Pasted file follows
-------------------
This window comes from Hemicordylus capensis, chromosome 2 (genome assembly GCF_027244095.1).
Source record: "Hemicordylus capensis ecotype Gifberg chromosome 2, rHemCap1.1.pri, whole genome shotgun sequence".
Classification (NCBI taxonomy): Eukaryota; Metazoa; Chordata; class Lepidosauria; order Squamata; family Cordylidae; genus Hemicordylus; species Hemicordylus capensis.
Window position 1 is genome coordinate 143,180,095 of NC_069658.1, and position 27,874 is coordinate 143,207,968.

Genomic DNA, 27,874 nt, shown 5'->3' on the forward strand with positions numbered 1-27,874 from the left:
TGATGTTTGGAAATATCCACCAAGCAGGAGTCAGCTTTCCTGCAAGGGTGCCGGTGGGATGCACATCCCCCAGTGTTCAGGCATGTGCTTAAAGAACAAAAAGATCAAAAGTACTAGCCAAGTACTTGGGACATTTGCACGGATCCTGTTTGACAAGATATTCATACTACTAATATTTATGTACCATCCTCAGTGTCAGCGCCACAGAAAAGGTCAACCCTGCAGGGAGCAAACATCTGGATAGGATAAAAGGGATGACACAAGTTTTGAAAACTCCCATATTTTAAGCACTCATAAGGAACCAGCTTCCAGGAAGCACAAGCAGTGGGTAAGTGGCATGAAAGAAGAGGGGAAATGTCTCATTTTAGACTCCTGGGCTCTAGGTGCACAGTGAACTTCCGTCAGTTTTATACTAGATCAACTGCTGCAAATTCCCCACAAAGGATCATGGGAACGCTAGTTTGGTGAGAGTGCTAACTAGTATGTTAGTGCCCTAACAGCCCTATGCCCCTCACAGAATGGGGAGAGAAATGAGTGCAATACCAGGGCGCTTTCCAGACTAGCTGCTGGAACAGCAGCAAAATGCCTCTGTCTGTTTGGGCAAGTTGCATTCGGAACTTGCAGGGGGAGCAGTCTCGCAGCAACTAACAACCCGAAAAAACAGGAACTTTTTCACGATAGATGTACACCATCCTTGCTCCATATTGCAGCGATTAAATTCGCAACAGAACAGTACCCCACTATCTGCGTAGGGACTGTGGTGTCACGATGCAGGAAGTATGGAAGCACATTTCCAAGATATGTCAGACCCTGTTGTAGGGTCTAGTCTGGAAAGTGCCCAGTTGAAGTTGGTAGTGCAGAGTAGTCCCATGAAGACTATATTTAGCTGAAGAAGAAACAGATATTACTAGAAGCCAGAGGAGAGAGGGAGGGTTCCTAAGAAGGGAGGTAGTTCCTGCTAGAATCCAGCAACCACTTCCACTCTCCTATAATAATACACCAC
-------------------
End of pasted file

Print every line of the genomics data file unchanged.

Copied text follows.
This window comes from Hemicordylus capensis, chromosome 2 (genome assembly GCF_027244095.1).
Source record: "Hemicordylus capensis ecotype Gifberg chromosome 2, rHemCap1.1.pri, whole genome shotgun sequence".
Classification (NCBI taxonomy): Eukaryota; Metazoa; Chordata; class Lepidosauria; order Squamata; family Cordylidae; genus Hemicordylus; species Hemicordylus capensis.
Window position 1 is genome coordinate 143,180,095 of NC_069658.1, and position 27,874 is coordinate 143,207,968.

Genomic DNA, 27,874 nt, shown 5'->3' on the forward strand with positions numbered 1-27,874 from the left:
TGATGTTTGGAAATATCCACCAAGCAGGAGTCAGCTTTCCTGCAAGGGTGCCGGTGGGATGCACATCCCCCAGTGTTCAGGCATGTGCTTAAAGAACAAAAAGATCAAAAGTACTAGCCAAGTACTTGGGACATTTGCACGGATCCTGTTTGACAAGATATTCATACTACTAATATTTATGTACCATCCTCAGTGTCAGCGCCACAGAAAAGGTCAACCCTGCAGGGAGCAAACATCTGGATAGGATAAAAGGGATGACACAAGTTTTGAAAACTCCCATATTTTAAGCACTCATAAGGAACCAGCTTCCAGGAAGCACAAGCAGTGGGTAAGTGGCATGAAAGAAGAGGGGAAATGTCTCATTTTAGACTCCTGGGCTCTAGGTGCACAGTGAACTTCCGTCAGTTTTATACTAGATCAACTGCTGCAAATTCCCCACAAAGGATCATGGGAACGCTAGTTTGGTGAGAGTGCTAACTAGTATGTTAGTGCCCTAACAGCCCTATGCCCCTCACAGAATGGGGAGAGAAATGAGTGCAATACCAGGGCGCTTTCCAGACTAGCTGCTGGAACAGCAGCAAAATGCCTCTGTCTGTTTGGGCAAGTTGCATTCGGAACTTGCAGGGGGAGCAGTCTCGCAGCAACTAACAACCCGAAAAAACAGGAACTTTTTCACGATAGATGTACACCATCCTTGCTCCATATTGCAGCGATTAAATTCGCAACAGAACAGTACCCCACTATCTGCGTAGGGACTGTGGTGTCACGATGCAGGAAGTATGGAAGCACATTTCCAAGATATGTCAGACCCTGTTGTAGGGTCTAGTCTGGAAAGTGCCCAGTTGAAGTTGGTAGTGCAGAGTAGTCCCATGAAGACTATATTTAGCTGAAGAAGAAACAGATATTACTAGAAGCCAGAGGAGAGAGGGAGGGTTCCTAAGAAGGGAGGTAGTTCCTGCTAGAATCCAGCAACCACTTCCACTCTCCTATAATAATACACCAC